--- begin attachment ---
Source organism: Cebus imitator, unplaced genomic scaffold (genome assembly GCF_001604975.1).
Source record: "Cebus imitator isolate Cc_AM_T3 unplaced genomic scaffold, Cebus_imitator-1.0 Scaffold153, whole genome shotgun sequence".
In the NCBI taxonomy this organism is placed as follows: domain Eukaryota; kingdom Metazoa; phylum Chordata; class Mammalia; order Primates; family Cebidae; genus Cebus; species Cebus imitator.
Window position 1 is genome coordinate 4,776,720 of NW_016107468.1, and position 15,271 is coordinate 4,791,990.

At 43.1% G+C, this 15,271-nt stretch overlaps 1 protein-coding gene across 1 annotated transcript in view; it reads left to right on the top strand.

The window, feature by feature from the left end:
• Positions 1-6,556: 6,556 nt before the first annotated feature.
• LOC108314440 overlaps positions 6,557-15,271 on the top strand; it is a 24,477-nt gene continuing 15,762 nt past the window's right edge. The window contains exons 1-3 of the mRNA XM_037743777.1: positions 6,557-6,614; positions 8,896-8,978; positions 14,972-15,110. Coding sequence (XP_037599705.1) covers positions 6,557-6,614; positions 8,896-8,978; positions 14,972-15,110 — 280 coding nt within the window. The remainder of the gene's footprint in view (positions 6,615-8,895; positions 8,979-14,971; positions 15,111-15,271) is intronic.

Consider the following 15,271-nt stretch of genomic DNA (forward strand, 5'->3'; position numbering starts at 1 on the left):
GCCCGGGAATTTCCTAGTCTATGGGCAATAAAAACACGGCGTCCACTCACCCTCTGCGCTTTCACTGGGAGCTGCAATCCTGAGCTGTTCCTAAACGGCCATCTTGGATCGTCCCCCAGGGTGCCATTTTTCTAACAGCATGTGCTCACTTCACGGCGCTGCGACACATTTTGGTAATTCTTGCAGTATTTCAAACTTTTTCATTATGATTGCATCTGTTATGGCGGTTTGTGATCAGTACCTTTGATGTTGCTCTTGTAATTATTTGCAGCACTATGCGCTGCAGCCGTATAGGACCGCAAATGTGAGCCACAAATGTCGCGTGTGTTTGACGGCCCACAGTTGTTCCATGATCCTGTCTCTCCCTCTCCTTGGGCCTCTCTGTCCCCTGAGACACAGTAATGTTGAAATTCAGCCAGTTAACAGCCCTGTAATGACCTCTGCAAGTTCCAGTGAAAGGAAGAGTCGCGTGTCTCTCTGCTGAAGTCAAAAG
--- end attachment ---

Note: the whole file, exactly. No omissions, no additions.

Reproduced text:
Source organism: Cebus imitator, unplaced genomic scaffold (genome assembly GCF_001604975.1).
Source record: "Cebus imitator isolate Cc_AM_T3 unplaced genomic scaffold, Cebus_imitator-1.0 Scaffold153, whole genome shotgun sequence".
In the NCBI taxonomy this organism is placed as follows: domain Eukaryota; kingdom Metazoa; phylum Chordata; class Mammalia; order Primates; family Cebidae; genus Cebus; species Cebus imitator.
Window position 1 is genome coordinate 4,776,720 of NW_016107468.1, and position 15,271 is coordinate 4,791,990.

At 43.1% G+C, this 15,271-nt stretch overlaps 1 protein-coding gene across 1 annotated transcript in view; it reads left to right on the top strand.

The window, feature by feature from the left end:
• Positions 1-6,556: 6,556 nt before the first annotated feature.
• LOC108314440 overlaps positions 6,557-15,271 on the top strand; it is a 24,477-nt gene continuing 15,762 nt past the window's right edge. The window contains exons 1-3 of the mRNA XM_037743777.1: positions 6,557-6,614; positions 8,896-8,978; positions 14,972-15,110. Coding sequence (XP_037599705.1) covers positions 6,557-6,614; positions 8,896-8,978; positions 14,972-15,110 — 280 coding nt within the window. The remainder of the gene's footprint in view (positions 6,615-8,895; positions 8,979-14,971; positions 15,111-15,271) is intronic.

Consider the following 15,271-nt stretch of genomic DNA (forward strand, 5'->3'; position numbering starts at 1 on the left):
GCCCGGGAATTTCCTAGTCTATGGGCAATAAAAACACGGCGTCCACTCACCCTCTGCGCTTTCACTGGGAGCTGCAATCCTGAGCTGTTCCTAAACGGCCATCTTGGATCGTCCCCCAGGGTGCCATTTTTCTAACAGCATGTGCTCACTTCACGGCGCTGCGACACATTTTGGTAATTCTTGCAGTATTTCAAACTTTTTCATTATGATTGCATCTGTTATGGCGGTTTGTGATCAGTACCTTTGATGTTGCTCTTGTAATTATTTGCAGCACTATGCGCTGCAGCCGTATAGGACCGCAAATGTGAGCCACAAATGTCGCGTGTGTTTGACGGCCCACAGTTGTTCCATGATCCTGTCTCTCCCTCTCCTTGGGCCTCTCTGTCCCCTGAGACACAGTAATGTTGAAATTCAGCCAGTTAACAGCCCTGTAATGACCTCTGCAAGTTCCAGTGAAAGGAAGAGTCGCGTGTCTCTCTGCTGAAGTCAAAAG